It is moderately easy to tell male and female finches apart, since their markings are usually gender distinct. Like many birds, the male finch is more brightly coloured than the female, since the males must compete for the female's attention. A simple visual inspection is usually correct in determining gender, despite the fact that there are many varieties of finches. Male finches are more outgoing, brighter and boisterous than the female finches in every species.
- Skill level:
- Moderately Easy
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Watch the birds to see which ones are singing. The males are usually the only ones who sing.
Look at the colours of your finches. Fully-grown male finches have bright red colouring on their faces or breasts. Females usually do not have any red colouring, or they may only have some redness on the crown of their heads. Red colouring in males applies to African Red Head finches and European Goldfinches.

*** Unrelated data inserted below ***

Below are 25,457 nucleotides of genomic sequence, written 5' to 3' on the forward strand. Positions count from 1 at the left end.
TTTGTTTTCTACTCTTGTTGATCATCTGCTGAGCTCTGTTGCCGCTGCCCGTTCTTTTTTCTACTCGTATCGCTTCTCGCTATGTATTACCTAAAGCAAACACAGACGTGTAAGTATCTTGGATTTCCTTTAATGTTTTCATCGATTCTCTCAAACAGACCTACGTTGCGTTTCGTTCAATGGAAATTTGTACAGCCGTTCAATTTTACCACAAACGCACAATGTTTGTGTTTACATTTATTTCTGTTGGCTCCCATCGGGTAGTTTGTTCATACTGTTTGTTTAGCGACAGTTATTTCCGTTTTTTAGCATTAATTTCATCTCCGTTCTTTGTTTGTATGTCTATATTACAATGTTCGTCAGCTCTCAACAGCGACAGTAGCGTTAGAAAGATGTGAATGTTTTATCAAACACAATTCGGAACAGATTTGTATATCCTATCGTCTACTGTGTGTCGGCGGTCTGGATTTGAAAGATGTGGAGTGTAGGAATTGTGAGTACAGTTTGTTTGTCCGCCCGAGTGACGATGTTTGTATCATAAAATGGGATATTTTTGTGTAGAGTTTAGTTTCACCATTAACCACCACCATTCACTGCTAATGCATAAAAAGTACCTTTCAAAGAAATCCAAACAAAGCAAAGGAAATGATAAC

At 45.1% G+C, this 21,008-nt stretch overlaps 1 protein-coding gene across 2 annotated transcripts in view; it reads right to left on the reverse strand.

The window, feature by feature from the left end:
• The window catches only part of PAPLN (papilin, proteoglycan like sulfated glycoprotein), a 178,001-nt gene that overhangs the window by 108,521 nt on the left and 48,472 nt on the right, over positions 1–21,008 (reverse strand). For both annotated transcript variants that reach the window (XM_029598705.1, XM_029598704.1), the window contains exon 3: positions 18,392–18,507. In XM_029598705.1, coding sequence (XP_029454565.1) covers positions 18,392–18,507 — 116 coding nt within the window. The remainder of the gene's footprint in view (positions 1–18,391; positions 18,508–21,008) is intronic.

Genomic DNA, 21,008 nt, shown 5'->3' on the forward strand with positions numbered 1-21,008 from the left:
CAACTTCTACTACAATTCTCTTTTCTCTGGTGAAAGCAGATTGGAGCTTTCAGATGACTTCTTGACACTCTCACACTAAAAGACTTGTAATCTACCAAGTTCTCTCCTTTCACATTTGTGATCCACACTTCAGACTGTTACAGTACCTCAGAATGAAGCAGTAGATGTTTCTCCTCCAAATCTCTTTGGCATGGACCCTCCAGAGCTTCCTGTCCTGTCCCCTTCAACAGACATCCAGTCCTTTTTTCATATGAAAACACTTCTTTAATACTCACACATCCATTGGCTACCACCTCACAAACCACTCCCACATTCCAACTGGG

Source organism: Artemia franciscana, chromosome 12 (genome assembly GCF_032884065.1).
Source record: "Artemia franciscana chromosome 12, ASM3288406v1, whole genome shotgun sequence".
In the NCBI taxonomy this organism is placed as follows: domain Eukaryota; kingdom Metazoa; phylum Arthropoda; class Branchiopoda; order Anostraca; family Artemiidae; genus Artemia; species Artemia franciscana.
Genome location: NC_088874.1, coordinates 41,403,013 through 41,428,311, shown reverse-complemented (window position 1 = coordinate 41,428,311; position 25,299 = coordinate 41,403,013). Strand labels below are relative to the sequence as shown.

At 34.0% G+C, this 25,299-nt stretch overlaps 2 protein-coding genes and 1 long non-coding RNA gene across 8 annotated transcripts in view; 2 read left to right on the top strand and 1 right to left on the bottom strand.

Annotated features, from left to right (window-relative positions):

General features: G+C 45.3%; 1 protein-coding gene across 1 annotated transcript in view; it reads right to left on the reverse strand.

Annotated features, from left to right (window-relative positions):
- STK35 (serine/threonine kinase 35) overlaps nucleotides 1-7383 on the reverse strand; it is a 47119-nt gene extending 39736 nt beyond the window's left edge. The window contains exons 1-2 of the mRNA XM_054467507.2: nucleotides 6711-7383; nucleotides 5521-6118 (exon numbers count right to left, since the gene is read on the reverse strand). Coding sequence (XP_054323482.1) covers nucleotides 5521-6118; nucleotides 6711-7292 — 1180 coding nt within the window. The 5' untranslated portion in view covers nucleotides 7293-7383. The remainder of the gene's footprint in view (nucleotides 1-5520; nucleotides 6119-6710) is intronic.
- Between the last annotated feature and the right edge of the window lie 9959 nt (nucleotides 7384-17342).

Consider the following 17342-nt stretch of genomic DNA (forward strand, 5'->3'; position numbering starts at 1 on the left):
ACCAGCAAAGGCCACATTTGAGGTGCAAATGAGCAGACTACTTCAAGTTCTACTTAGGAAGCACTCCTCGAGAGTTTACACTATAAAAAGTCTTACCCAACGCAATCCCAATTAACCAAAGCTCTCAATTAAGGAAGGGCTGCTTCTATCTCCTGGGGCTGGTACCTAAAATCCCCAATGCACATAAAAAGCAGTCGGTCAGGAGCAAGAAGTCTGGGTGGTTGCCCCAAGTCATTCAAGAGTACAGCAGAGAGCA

Look at the beak colour of a Zebra finch. Males have red beaks and black bars on their chests. Females have orange beaks and less colourful feathers.
Look at your Purple Breasted Gouldian finch for a deeper purple on the males. Or, the males may have a bright blue circle of feathers on their heads that is deeper and bigger than in females.
Examine your Green Singer finch for brighter green colouring on the males. Females have a circle around their throat.
Look at the head colouring of a Blue Cap Cordon Bleu. Males have deeper blue colouring while females are more brown in colour.
Look at the cheeks of a Red Cheeked Cordon Bleu. Males have bright red cheeks and intense blue feathers.
Look at an Owl finch to see that the males have a larger area of white head feathers than females.
Tips and warnings
- Choose the males that are the brightest coloured and best singers to breed with your female finches.
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